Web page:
Paul Fischer MD is a primary care physician at the Center for Primary Care in Augusta, GA. With five other primary care colleagues, he filed a suit in Maryland Federal Court challenging CMS’ refusal to require the AMA’s Relative Value Scale Update Committee (RUC) to adhere to the requirements of the Federal Advisory Committee Act, even though that panel has been CMS’ near sole advisor of medical services valuation for nearly 20 years.

Klepper, Brian & Fischer, Paul., Why Congress Should Pass The Accuracy In Medicare Physician Paymnent Act. Health Affairs Blog, 9 August 2013. Copyright ©2013 Health Affairs by Project HOPE – The People-to-People Health Foundation, Inc.

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4 Responses for “Why Congress Should Pass the Accuracy in Medicare Physician Payment Act”

  1. platon20 says:

    The RUC does NOT set overall prices, it simply distributes the proportional breakup of the total “pie” of money given to it by the federal government.

    If we replaced every doctor on the RUC with a layperson, guess what happens to the total number of dollars paid to doctors? Answer: it stays the same or increases.

    If the RUC gives extra proportion of RVUs to a subspecialist, then to keep the pie at 100% it MUST take away an equal proportion from other doctors.

    The RUC controls the PROPORTION of money that is divided among doctors, it does NOT control prices. Why do so many people (including healthcare economists) fail to understand that?

  2. Jonathan says:

    I need something clarified: I keep hearing things like what Platon20 writes above. Their basic claim is that all the RUC does is shift money away from general practitioners and towards many of the specialties, while the total amount spent is unchanged as a result of RUC. But is that right?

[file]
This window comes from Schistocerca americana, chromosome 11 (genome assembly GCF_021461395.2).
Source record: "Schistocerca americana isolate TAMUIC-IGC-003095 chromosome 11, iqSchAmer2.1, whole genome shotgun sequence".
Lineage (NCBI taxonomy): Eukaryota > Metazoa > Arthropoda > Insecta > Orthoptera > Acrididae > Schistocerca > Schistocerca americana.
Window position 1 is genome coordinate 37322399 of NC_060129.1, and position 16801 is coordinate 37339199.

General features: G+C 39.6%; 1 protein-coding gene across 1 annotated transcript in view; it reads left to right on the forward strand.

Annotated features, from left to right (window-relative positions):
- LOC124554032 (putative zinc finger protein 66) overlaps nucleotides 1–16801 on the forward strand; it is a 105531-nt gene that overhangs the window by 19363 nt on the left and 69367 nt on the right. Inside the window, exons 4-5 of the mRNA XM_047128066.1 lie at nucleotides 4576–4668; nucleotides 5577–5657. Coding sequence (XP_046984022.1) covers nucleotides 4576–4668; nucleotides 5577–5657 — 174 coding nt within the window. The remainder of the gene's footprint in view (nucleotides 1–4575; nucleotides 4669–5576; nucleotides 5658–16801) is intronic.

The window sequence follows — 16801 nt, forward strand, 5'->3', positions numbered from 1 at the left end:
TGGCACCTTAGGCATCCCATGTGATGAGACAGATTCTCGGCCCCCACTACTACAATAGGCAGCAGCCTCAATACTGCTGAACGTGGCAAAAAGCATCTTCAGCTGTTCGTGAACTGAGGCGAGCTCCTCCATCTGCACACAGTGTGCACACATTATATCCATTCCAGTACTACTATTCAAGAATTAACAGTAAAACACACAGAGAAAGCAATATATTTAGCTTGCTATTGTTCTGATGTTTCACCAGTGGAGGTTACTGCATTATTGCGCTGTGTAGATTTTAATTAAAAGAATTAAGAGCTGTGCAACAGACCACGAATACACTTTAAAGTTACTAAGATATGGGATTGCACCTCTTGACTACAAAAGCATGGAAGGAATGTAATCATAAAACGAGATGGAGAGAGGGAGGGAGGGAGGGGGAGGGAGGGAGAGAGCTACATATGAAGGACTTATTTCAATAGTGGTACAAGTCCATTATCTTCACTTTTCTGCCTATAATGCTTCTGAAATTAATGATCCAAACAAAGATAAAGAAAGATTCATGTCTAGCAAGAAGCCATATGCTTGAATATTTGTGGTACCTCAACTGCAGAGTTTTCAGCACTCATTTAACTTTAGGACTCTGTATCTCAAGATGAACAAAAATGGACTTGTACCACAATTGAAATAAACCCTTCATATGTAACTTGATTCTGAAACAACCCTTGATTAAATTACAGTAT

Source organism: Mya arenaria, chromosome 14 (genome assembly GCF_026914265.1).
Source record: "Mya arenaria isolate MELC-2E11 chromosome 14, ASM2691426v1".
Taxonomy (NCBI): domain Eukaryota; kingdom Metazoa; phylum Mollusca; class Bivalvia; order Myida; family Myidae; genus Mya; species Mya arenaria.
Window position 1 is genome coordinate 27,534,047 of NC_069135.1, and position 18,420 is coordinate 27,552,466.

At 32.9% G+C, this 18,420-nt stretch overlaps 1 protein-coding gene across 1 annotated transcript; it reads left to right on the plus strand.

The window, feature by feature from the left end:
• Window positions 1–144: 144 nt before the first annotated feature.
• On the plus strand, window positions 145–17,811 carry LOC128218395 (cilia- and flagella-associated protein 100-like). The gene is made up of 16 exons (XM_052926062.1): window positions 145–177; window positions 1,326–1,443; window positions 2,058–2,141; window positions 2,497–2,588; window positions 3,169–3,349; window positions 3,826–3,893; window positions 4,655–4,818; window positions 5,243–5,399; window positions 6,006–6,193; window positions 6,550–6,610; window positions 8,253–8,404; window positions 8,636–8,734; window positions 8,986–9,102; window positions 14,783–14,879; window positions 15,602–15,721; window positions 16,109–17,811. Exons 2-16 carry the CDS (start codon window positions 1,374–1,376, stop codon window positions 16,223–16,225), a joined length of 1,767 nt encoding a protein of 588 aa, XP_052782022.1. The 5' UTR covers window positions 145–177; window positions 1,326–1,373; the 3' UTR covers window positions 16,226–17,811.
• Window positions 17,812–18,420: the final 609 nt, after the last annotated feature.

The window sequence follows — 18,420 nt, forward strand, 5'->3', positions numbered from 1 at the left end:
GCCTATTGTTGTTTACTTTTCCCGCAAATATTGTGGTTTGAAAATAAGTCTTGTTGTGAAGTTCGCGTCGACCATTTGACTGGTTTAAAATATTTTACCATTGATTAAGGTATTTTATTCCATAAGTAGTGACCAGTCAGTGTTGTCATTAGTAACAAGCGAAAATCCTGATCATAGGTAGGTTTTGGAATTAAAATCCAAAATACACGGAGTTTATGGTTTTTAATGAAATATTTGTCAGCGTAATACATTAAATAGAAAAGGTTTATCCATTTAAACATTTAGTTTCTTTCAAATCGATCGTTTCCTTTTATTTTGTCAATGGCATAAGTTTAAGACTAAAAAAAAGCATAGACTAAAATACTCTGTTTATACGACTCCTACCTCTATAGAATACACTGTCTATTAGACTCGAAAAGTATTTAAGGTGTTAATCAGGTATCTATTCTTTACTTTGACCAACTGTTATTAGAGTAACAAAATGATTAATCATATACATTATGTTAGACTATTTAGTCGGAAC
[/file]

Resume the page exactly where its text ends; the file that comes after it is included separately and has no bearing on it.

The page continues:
If the RUC is saying how much time something takes, and it is on average underestimating how much time procedures take, doesn’t that result in higher actual billings than the RUC predicted would occur? When CMS sets fees using RUC data, does it continue to assume a procedure takes 30 minutes when in reality it takes 15 minutes, and so set its prices using faulty assumptions about how much will be billed at a given price? I’ve read about the RUC dozens of times, but still don’t understand this.

    • Dr. Mike says:

      Doc A gets $200 for procedure A, and does 3 a day
      Doc B gets $300 for procedure B, and does 2 a day
      RUC changes it so that Doc A gets $250, so now Doc B only gets $225.
      In both instances (before and after the RUC change) Medicare pays out $1200 per day IF THE NUMBER OF PROCEDURES STAYS THE SAME. But the number doesn’t stay the same. Doc A now does 4 per day because its more lucrative to do so, and Doc B has to do 3 per day to make up for the unexpected shortfall.

  3. Ed Cotter says:

    Reminds me of a story, that really happened. While standing on the front lawn of a large Naval Hospital (a long time ago) at a 4th of July picnic I had the following conversation:
    Navy anesthesiologist: “I only get paid 20% of what I’m worth when I moonlight at X hospital.”
    Me: “How do you figure?”
    Him: “Well, blah, blah, blah this and blah, blah, blah that…”
    Me: Well, if that’s true why do you do it?”
    Him: “It’s damn good money!” (Humor unintentional)

    But seriously, the search for the perfect scientific price fixing scheme will never work. We all know this. And how much money are we wasting on setting these prices- billions maybe? My solution- deregulate the medical profession and let the market set prices. Require everyone create a tax free health savings account, say $5,000 per year per person with subsidies for the truly needy (this is just a placeholder real numbers to be determined by actuaries) and require everyone in the county to have a high deductible plan (kick in threshold to be determined by actuaries). And let the markets work.